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How gravity-flow toilets work?

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How gravity-flow toilets work?
Issue Time:2019-09-27

How gravity-flow toilets work?

    When you press down on the flush handle, its lever lifts a chain or lift wire attached to a flapper or tank ball. (Flappers have chains; tank balls have lift wires.) The chain or wire lifts the flapper or ball from its flush-valve seat, which allows water to escape through the valve.

    Both flappers and tank balls are hollow. Some are open at the bottom, and some are closed, but both drain water and trap air, making them temporarily buoyant when you push down on the handle. Without this buoyancy, the flapper or ball would sink immediately, so you'd need to hold the flush lever down until the tank was empty.

    As the flushing water recedes, the flapper or ball floats downward until it rests in the flush-valve seat and stops up the opening.

   After passing through the flush valve, much of the water shoots through the siphon jet, the small opening across from the trap outlet. The rest spills through slanted holes in the rim. 

    The water rushing in through the siphon jet overflows the trap, priming it. Once primed, the trap siphons all the water it can over its weir, or crown, stopping only when there's not enough water in the bowl to sustain the siphon. At this point, all water on the house side of the trap slides back into the bowl.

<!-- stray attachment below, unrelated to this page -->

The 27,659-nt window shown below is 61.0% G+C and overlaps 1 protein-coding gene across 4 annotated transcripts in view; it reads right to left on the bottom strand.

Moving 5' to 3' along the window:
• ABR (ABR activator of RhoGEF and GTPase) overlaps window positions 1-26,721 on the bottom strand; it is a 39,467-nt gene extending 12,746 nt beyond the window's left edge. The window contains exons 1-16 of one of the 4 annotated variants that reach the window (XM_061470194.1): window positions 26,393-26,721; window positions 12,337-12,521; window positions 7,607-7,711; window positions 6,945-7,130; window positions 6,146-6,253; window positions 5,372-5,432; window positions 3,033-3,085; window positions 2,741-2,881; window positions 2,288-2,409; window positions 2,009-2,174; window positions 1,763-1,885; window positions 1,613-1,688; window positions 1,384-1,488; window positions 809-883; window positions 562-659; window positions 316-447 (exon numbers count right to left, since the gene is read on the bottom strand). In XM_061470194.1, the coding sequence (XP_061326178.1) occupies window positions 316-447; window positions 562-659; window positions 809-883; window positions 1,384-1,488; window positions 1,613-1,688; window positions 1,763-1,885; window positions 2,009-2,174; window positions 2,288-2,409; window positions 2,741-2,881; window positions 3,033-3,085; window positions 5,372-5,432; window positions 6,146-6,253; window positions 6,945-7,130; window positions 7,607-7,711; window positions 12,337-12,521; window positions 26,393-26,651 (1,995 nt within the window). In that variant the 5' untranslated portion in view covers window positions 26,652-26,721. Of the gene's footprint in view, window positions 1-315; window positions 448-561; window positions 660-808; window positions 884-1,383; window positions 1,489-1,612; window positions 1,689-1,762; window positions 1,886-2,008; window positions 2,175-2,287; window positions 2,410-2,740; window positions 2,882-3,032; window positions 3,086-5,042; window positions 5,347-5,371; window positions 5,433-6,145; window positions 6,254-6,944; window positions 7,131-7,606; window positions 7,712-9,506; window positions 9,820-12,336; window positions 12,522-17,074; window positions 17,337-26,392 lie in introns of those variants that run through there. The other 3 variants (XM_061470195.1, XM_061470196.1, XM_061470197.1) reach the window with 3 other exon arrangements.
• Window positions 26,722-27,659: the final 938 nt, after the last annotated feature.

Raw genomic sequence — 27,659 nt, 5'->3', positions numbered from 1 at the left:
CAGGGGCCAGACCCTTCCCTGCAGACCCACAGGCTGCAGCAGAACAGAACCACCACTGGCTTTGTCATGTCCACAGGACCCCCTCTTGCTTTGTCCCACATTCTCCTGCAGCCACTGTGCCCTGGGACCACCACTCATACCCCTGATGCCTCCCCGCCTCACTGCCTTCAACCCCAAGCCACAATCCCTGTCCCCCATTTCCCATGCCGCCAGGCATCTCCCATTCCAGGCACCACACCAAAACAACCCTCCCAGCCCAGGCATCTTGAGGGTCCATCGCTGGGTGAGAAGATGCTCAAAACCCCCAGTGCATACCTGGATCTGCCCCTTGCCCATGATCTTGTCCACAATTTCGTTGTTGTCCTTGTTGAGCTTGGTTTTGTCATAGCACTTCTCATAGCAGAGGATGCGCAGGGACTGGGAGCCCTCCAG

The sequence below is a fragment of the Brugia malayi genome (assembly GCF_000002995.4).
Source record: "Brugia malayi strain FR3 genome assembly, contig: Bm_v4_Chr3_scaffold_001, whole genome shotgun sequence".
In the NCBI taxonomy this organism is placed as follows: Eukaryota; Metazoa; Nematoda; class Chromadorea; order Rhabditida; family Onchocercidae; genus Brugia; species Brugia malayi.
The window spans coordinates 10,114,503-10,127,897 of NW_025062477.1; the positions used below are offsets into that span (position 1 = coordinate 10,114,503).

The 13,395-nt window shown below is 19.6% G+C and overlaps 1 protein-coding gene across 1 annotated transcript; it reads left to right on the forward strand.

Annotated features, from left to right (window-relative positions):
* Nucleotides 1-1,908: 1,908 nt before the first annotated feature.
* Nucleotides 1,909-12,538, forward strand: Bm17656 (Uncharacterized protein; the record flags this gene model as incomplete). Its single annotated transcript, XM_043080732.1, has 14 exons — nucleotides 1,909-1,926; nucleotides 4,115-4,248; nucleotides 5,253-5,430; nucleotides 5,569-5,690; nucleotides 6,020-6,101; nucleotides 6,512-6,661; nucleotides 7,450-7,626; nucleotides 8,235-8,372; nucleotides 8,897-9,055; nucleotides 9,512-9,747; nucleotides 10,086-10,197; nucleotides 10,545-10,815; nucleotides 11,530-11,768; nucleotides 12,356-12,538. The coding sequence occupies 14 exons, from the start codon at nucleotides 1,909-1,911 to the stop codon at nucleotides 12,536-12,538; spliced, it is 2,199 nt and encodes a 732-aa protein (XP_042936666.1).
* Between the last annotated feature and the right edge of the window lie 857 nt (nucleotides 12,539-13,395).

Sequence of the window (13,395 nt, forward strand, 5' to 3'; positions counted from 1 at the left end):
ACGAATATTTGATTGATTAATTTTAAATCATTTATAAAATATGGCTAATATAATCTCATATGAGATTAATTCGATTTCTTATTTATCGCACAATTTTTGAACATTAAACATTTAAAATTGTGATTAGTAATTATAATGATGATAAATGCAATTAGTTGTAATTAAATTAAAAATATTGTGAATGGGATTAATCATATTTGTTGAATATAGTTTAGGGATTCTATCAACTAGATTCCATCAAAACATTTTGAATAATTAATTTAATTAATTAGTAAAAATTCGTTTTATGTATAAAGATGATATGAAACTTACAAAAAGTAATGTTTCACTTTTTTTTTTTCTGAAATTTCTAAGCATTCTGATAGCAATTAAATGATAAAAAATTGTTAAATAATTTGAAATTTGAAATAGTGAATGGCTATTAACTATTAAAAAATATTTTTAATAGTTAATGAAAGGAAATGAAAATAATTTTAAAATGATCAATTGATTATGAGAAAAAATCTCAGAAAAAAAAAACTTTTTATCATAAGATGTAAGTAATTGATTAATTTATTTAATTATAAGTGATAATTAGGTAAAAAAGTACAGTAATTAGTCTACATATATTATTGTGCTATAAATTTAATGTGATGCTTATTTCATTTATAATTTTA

Because the rim holes are slanted, the water entering the bowl through the rim travels diagonally around the bowl. This diagonal pattern scours the sides of the bowl, but it also sends the water over the trap in a spiraling motion, which improves the efficiency of the flush.

    As the bowl empties, new water enters the tank through the ballcock or fill valve. This flow begins the moment you flush the toilet. Most of the water entering the tank does so through a tube that terminates near the bottom of the tank. Delivering the water to the bottom of the tank provides a measure of noise control. The sound is muffled as soon as the water in the tank rises above the end of the tube. At the same time, a small steam of water is diverted into the flush valve overflow tube-via a 1/8-inch-diameter fill tube-and falls directly into the bowl's rim. This steam restores the water in the bowl to its maximum level. As soon as the tank fills, the float shuts off the fill valve, and the toilet is ready for another flush.

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